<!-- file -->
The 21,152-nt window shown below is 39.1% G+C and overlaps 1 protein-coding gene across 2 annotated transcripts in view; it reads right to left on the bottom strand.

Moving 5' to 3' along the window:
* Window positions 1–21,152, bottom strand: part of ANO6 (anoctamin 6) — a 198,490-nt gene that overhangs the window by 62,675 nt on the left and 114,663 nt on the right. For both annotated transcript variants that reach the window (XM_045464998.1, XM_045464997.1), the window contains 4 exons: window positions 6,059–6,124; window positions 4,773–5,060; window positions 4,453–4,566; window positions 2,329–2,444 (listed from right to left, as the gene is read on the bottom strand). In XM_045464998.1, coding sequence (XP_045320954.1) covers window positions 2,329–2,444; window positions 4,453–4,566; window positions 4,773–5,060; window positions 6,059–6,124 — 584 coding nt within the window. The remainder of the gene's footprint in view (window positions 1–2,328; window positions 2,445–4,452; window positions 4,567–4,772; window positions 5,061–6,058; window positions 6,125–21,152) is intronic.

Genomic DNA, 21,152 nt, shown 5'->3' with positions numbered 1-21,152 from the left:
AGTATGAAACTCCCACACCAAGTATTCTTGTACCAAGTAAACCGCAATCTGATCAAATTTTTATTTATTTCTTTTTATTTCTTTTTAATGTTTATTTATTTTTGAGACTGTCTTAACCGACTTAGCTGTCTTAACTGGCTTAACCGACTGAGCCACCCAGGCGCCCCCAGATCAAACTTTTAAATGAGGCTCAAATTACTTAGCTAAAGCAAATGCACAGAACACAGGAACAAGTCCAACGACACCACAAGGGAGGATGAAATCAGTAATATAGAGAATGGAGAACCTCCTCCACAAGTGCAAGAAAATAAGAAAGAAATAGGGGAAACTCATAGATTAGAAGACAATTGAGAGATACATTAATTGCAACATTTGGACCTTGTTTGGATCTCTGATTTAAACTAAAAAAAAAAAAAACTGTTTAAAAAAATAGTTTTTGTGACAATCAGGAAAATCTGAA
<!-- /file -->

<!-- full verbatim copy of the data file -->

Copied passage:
The 21,152-nt window shown below is 39.1% G+C and overlaps 1 protein-coding gene across 2 annotated transcripts in view; it reads right to left on the bottom strand.

Moving 5' to 3' along the window:
* Window positions 1–21,152, bottom strand: part of ANO6 (anoctamin 6) — a 198,490-nt gene that overhangs the window by 62,675 nt on the left and 114,663 nt on the right. For both annotated transcript variants that reach the window (XM_045464998.1, XM_045464997.1), the window contains 4 exons: window positions 6,059–6,124; window positions 4,773–5,060; window positions 4,453–4,566; window positions 2,329–2,444 (listed from right to left, as the gene is read on the bottom strand). In XM_045464998.1, coding sequence (XP_045320954.1) covers window positions 2,329–2,444; window positions 4,453–4,566; window positions 4,773–5,060; window positions 6,059–6,124 — 584 coding nt within the window. The remainder of the gene's footprint in view (window positions 1–2,328; window positions 2,445–4,452; window positions 4,567–4,772; window positions 5,061–6,058; window positions 6,125–21,152) is intronic.

Genomic DNA, 21,152 nt, shown 5'->3' with positions numbered 1-21,152 from the left:
AGTATGAAACTCCCACACCAAGTATTCTTGTACCAAGTAAACCGCAATCTGATCAAATTTTTATTTATTTCTTTTTATTTCTTTTTAATGTTTATTTATTTTTGAGACTGTCTTAACCGACTTAGCTGTCTTAACTGGCTTAACCGACTGAGCCACCCAGGCGCCCCCAGATCAAACTTTTAAATGAGGCTCAAATTACTTAGCTAAAGCAAATGCACAGAACACAGGAACAAGTCCAACGACACCACAAGGGAGGATGAAATCAGTAATATAGAGAATGGAGAACCTCCTCCACAAGTGCAAGAAAATAAGAAAGAAATAGGGGAAACTCATAGATTAGAAGACAATTGAGAGATACATTAATTGCAACATTTGGACCTTGTTTGGATCTCTGATTTAAACTAAAAAAAAAAAAAACTGTTTAAAAAAATAGTTTTTGTGACAATCAGGAAAATCTGAA